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No place for shame in self-improvement

When I began this blog I wrote a post that outlines my ethos in health and fitness. I want to take those ideas and expand upon them.

Today I want to look at this bit

"Positive results are achieved through positive means."

And more specifically I want to take a quick look at the culture of shame and guilt that sometimes creeps into fitness, and why I believe it is detrimental, to individuals and "Fitness" as a concept, and an industry.

There's a theory that says that we have to hit rock bottom (or some variant therof) before we can truly commit to a major lifestyle change. That people need to feel dreadful about their current situation before they can properly invest in the change. I'm not sure whether I buy into that or not. I think that it is definitely possible to make small, manageable changes to our lifestyle, by choice, from a positive place. A complete change in lifestyle does take a serious trigger - but I would question whether, as a personal trainer, I should be encouraging people to make difficult, major changes that they are unlikely to sustain. Surely it's all about gradual, achievable steps. Baby steps forward, not a giant leap followed by the inevitable slide backwards.

Even if we assume that the rock bottom theory is true, is it ethical, or even helpful, to "encourage" the process by adding to the negativity? In my mind, that's just bullying, and certainly not behaviour becoming of anyone who states an aim to help an individual improve their circumstances.

When I decided to expand my work from dance/yoga instruction into Personal Training, I really wanted to work with people who didn't consider themselves to be "gym people", and that made me think hard about what it was about gym culture (real or perceived) that was putting people off exercise.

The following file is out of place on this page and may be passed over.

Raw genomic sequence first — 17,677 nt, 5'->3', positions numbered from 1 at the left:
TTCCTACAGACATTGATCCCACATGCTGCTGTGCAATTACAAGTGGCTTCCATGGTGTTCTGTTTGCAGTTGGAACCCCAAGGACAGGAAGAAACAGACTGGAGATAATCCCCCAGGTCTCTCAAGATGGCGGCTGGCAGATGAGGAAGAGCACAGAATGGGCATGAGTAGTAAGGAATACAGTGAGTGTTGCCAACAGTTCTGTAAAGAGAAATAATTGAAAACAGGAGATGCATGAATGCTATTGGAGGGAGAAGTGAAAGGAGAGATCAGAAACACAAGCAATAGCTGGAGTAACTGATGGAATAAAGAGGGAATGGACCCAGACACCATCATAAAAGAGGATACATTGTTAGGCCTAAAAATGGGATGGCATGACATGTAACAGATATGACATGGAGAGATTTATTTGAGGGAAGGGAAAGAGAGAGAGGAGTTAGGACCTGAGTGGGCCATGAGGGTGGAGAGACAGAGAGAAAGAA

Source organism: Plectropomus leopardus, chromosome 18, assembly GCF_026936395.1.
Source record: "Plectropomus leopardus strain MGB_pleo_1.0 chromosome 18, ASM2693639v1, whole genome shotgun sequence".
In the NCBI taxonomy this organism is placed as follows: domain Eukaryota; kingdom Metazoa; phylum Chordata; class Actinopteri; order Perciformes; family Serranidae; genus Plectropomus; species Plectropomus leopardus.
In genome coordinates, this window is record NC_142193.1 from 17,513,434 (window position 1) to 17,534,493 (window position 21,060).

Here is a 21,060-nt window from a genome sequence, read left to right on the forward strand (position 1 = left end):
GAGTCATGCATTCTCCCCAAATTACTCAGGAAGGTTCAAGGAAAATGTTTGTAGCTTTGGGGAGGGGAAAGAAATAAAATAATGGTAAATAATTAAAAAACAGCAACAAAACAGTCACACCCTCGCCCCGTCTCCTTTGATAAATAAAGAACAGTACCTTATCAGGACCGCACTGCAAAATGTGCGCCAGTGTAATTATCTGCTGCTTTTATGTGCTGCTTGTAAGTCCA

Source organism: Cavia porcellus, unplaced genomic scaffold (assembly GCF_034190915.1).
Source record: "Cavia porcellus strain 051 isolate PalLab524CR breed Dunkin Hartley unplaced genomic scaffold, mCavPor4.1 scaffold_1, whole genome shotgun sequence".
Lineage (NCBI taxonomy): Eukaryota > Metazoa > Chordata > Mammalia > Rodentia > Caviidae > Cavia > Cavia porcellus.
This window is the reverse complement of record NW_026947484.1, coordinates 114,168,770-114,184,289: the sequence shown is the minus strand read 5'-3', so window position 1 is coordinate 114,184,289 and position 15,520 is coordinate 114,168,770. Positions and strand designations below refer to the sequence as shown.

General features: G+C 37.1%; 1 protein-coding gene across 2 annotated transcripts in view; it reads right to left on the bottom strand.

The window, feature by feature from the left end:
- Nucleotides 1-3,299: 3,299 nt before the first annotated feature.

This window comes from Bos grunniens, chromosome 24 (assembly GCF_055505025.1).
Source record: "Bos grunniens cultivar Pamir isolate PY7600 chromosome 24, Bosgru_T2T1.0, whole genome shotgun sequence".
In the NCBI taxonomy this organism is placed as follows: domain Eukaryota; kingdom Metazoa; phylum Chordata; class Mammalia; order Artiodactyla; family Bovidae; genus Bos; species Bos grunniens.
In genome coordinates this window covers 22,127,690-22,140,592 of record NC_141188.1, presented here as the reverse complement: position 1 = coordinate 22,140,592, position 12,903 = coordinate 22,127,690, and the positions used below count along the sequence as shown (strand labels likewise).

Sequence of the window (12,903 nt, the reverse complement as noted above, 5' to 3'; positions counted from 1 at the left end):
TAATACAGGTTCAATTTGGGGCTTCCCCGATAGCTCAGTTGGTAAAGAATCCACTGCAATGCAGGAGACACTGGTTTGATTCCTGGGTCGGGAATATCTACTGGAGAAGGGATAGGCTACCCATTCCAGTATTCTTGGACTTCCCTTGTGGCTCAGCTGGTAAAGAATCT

Coming out of the bellydance community, I am very acclimatised to a culture of body positivity. Within the dance community women are considered beautiful not because of the shape or size of their body, but for how they move it. At the same time however I see dancers, pros and hobbyists, who are working on their fitness. Hard. Not to change their looks, but to improve their body function.

18 months ago I was 20kg heavier than I am now. I was still very fit, smashing my way through 5 HIIT workouts a week, plus around 10 hours of dance training and teaching. But I wasn't losing weight, because I wasn't trying to. When I decided to lose the weight, it was not a decision that came out of shame or self loathing. I was happy with the strength and function in my body, I was performing regularly and feeling good about myself. I just didn't feel quite like me and I wanted to see if returning to my pre-baby weight ironed out the last niggles and made me a bit more comfortable within myself. I can guarantee that if someone had told me to lose weight because I looked somehow unacceptable I would have retreated to a quiet corner and quite possibly ended up caring less about my fitness.

Everyone has their own story, but I know that in mine, being accepted as I was helped me to have the drive to take care of my body, out of love, not shame. That's something that I believe is very important.

Negative emotions often lead to negative behaviours. Learning to be positive and non judgemental about your own choices keeps you on track. It is shame that leads you to the chocolate box when you "mess up" and "break your diet", because somehow you decide that a single choice defines you and your potential. It is shame that keeps you away from the gym when you've fallen out of the habit and regressed a little, because you forget that you are worth the effort.

Shame is a natural response, when it grows organically we can work with it; but lets be mindful of it and lets not introduce or feed it, because there's little place for it in a healthy mind or body.

Brene Brown has some interesting things to say about dealing with shame, starting here:






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